High dose selenium and vitamin E supplementation may increase the risk of prostate cancer in men, according to a new study.
Selenium (Se) is an essential trace mineral that is found in soil, water and some foods. The role of selenium in cancer prevention has been the subject of study and debate. In 2008, the government halted a major study, the Selenium and Vitamin E Cancer Prevention Trial (SELECT) study, which tested whether vitamin E and selenium, either taken alone or together, may help prevent prostate cancer. An early review of the data showed that the supplements were ineffective and may possibly lead to health risks.
In the new study, researchers analyzed data from the SELECT study to assess the effects of selenium and vitamin E supplementation in men based on their nutrient levels before supplementation was initiated.
The researchers found that selenium supplementation, both alone and combined with vitamin E, did not affect prostate cancer risk in men who had low selenium levels before supplementation. However, selenium supplementation significantly increased the risk of prostate cancer by 91% in men who had higher selenium levels before supplementation was initiated. Vitamin E supplementation did not affect prostate cancer risk in men with higher selenium levels, but did increase its risk in men with lower selenium levels at the beginning of the study.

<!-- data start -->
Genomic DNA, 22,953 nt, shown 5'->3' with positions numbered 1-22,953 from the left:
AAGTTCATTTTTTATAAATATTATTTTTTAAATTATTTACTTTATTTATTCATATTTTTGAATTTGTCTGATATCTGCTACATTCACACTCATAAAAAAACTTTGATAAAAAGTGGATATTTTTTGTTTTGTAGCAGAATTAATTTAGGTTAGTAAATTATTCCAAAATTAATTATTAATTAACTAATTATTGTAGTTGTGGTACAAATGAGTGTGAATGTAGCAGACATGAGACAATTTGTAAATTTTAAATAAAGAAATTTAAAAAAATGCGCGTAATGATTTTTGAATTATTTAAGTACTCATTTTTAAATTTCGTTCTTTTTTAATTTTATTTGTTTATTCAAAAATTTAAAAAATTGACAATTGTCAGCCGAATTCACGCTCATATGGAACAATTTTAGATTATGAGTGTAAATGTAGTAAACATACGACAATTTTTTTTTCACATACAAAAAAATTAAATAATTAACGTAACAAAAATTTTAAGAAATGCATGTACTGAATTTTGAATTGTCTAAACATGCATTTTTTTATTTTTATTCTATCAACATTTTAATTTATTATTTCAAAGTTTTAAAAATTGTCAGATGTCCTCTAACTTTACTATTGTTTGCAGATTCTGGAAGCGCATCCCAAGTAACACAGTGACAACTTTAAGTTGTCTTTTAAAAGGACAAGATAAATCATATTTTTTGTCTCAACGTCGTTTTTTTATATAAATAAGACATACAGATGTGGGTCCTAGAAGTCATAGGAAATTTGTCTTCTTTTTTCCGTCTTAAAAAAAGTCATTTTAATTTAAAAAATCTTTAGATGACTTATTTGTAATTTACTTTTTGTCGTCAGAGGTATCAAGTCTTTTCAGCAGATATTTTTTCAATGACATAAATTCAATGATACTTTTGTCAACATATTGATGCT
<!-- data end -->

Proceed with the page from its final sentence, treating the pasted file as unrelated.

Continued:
The authors concluded that selenium supplementation did not reduce the risk of prostate cancer in men with low selenium levels, and increased its risk in those with high levels; therefore, selenium supplementation may provide no benefit in regards to prostate cancer risk and should be avoided at levels above daily recommendations. Similarly, vitamin E should not be taken in levels above recommended daily intakes. Further research is warranted.
For more information about selenium or vitamin E, please visit Natural Standard's Foods, Herbs & Supplements Database.
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